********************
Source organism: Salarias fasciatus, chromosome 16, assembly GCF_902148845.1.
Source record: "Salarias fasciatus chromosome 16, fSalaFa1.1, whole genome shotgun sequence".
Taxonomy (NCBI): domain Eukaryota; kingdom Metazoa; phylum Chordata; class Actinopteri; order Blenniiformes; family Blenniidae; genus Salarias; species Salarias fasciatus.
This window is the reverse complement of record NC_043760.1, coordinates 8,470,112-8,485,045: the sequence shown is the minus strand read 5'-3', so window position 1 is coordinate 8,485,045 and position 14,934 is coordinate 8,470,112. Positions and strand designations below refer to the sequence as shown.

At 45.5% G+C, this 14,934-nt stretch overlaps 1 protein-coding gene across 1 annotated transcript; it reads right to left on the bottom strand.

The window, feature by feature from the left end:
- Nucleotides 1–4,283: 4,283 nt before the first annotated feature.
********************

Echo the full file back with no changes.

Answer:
Source organism: Salarias fasciatus, chromosome 16, assembly GCF_902148845.1.
Source record: "Salarias fasciatus chromosome 16, fSalaFa1.1, whole genome shotgun sequence".
Taxonomy (NCBI): domain Eukaryota; kingdom Metazoa; phylum Chordata; class Actinopteri; order Blenniiformes; family Blenniidae; genus Salarias; species Salarias fasciatus.
This window is the reverse complement of record NC_043760.1, coordinates 8,470,112-8,485,045: the sequence shown is the minus strand read 5'-3', so window position 1 is coordinate 8,485,045 and position 14,934 is coordinate 8,470,112. Positions and strand designations below refer to the sequence as shown.

At 45.5% G+C, this 14,934-nt stretch overlaps 1 protein-coding gene across 1 annotated transcript; it reads right to left on the bottom strand.

The window, feature by feature from the left end:
- Nucleotides 1–4,283: 4,283 nt before the first annotated feature.